It is a ridiculous assertion and question to ask (as Prof. Thistlethwaite does) that:
“We must acknowledge these elements in Christianity and forthrightly reject these extremist interpretations of our religion. How can we ask Muslims to do the same with Islam, if we won’t confront extremists distorting Christianity?”
I say it’s ridiculous because (again) a misuse of Christianity to justify violence is not and cannot besmirch the Christian faith, because our founder (Jesus) never justified violence. In fact Jesus prepared “real Christians” to expect that violence will be done to us if we hold to the faith…because violence was done to Him, Jesus. Jesus asks rhetorically “is a slave greater than his or her master?” If Jesus being our master endured violence then why should we expect any less?
Christianity is the only religion that cannot (and ought not) move beyond its founder. Simply put Jesus was perfect in all ways, including His humanity. The saying, “To err is human” though applying to everyone (including every religious founder of every religion from the past to present and future) never applied to Jesus. When we move beyond Jesus (the cornerstone of our faith) we are the ones who err. When we err we stray into violence and justify it in untold ways, including religious ways, e.g., the Crusades, the 17th century Wars of Religion,…etc. Even Jesus Himself said that if we are to be “real Christians” we must not move beyond Him, but toward him. Jesus says it this way in John 15: “ 5 I am the vine; you are the branches. Whoever abides in me and I in him, he it is that bears much fruit, for apart from me you can do nothing.”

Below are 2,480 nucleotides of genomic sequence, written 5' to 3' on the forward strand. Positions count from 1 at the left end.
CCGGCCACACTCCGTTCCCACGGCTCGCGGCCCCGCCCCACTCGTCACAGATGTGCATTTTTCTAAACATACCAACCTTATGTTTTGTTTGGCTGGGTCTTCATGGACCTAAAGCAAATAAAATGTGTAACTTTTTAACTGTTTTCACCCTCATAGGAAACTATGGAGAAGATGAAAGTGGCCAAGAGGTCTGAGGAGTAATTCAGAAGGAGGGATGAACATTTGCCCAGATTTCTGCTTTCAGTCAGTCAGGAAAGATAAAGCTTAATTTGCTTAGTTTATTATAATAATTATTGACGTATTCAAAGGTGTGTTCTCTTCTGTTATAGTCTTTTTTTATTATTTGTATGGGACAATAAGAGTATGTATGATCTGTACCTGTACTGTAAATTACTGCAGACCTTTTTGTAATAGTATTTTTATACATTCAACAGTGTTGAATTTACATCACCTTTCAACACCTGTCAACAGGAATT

In conclusion, may we keep our eyes and hearts and minds fixed upon Jesus alone. May we not move beyond, but toward Jesus by abiding in him. We abide in Jesus by obeying God’s Word. The greatest commandment is to love God and only then can we love our neighbor. Jesus tells us that the only way we can know that we are saved (making him both Lord and Savior) is by our fruit. Fruit (good works) does not save, but it’s evidence of our salvation. “Real Christians” do in fact bear good fruit! It’s the opposite that is so “terrifying”.
Solo Deo Gloria
Rev G Carl Moore